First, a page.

Choosing A Chef’s Life As Alternative Career Option
By Sanchayita Bhattacharya Alam aka Chef Sunshine- Cordon bleu, London, Chef, and author of Travelling Flavours
Cooking programmes, competitions, recipe books, food apps etc have now become a huge part of everyday life. A trend, I hope, which will continue. Therefore a career in cuisine arts has become a very lucrative profession. A recent survey had shown that the most satisfied employees are those in the food business and the beauty business.
Also because of these trends, training for this career has become accessible to many. I consider it a profession which combines the best of the Arts and Science streams. An exciting fact is that more and more women are walking into the professional kitchen, which was previously considered to be mainly a man’s domain.
Allows space for innovation and creativity
Inspirational, disciplined and detailed as a profession, it allows space for innovation and creativity. Like one needs to train in the basics of musical notes to be adept at singing professionally, in the very same way the finer nuances of food preparation are best learned through professional courses. There is a wide world of cuisine to explore from and the opportunity to travel is open to those who choose to delve into it.
Interestingly, I am often heard complaints about the back breaking hours, drudgery of being stuck in a rut, and having to work one’s way up in this profession. Let me take this opportunity to clarify a few points.
The point that practice makes perfect applies to this job very seriously. People are paying to eat what you cook and here your dexterity comes in use. The work is live ie; you cook and you serve fresh. When on duty you do not get the chance to make mistakes. Once an order goes out it is out. Recalling an order or a dish being sent back by an unsatisfied customer to the kitchen, is the really disturbing, and this applies for every portion. Of course there are exceptions. You are holding up your part of the responsibility of a smooth service like any worker in any manufacturing business and long hours are applicable in both cases.
Also the point about being stuck in a rut
Here your love for your profession and your discipline comes to the fore. Remember, in this profession no job is small. It is contributing to the entire brilliance of the end result. For a bright student, it is an excellent opportunity to watch and learn techniques and tricks in the kitchen. I remember being stuck in the vegetable section for months, shredding cabbages, peeling potatoes and washing spinach. But I watched the more complex meat, fish and dessert sections and picked up invaluable tips and tricks. When my time came to be part of these sections, I had gained enough confidence from these impromptu ‘demonstration classes’.
Thirdly there is the common complaint of having to work up one’s way through the ranks to reach one’s goal – whether it’s being an executive chef or whether it leads to running one’s own food outlet. To me this profession is like any other uniformed service. It calls for hard work and loyalty to one’s choice. If you join the army, if you join the medical profession you have to similarly work your way up. Then why is it assumed that the minute you can waive a ladle you are a top chef ?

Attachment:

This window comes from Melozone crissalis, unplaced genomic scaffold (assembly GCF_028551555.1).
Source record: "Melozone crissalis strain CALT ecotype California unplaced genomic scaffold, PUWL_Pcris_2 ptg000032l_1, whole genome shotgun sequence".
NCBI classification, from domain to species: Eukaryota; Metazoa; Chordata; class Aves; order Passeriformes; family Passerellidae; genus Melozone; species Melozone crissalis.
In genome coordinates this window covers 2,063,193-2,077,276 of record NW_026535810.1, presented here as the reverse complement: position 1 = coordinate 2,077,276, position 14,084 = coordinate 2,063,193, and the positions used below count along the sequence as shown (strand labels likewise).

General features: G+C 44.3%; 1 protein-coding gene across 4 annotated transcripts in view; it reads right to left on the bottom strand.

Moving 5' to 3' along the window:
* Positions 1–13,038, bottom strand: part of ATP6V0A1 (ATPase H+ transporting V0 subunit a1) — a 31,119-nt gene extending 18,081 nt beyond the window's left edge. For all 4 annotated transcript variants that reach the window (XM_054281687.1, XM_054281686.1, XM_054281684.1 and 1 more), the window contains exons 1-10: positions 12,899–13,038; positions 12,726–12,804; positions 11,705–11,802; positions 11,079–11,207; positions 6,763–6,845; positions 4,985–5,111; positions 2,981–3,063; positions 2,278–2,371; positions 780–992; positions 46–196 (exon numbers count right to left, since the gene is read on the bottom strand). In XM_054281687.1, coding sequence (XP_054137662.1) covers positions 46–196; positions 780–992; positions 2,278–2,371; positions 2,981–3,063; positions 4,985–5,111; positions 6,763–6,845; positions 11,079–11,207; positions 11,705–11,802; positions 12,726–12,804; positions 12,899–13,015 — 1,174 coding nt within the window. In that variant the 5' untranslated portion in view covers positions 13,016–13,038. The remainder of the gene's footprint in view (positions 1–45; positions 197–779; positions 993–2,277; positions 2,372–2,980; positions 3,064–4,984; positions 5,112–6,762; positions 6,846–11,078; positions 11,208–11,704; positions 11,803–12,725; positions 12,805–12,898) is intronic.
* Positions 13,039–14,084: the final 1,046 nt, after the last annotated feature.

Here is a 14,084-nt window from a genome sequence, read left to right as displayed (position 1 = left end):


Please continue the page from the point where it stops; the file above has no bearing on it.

For me, the choice was easy ! Late in life I discovered a profession laden with creativity, excitement and the right amount of nervous energy. Here I would also like to talk about the holistic approach to this career – training in both Cuisine and Patissire. A lot of students come to me with their beliefs that they are either more interested in the hot kitchen preparing sauces, vegetable dishes, meats and fish. While others vehemently swear that the dessert section work leading to delicate sweet creations and artistic plate decor is more up their street.
I have an humble advice here
If you can, train in both the streams. Having acquired a Grand Diplome both in Cuisine and Patissiere from Le Cordon Bleu has immensely helped me to master my craft and led to flexibly and more opportunities in this profession. The best thing about this career is that no training goes to waste, and the more you learn the more your techniques are embedded in your dexterity in the kitchen.
Also as you acquire experience with time there are other offshoot careers which lead from this job. You can specialise in teaching, food styling, designing menus and consulting to set up kitchens and restaurants etc. Your love and passion for food and it’s preparation are all you need to be armed with. And of course hours of practice!
To sum up I would say – if you are a diehard foodie, if you a dreamer, if you are sharp and eager to learn if you are willing to go elbow deep into anything to do with food – this is the career for you! Plunge in. You will never regret it.
Related Post: How to Become a Chef
Author: Stoodnt Guest Author
Stoodnt Guest Author are experts, professors, teachers, tutors and professionals who want to share their advice, insights and guidance to students, young professionals and others.
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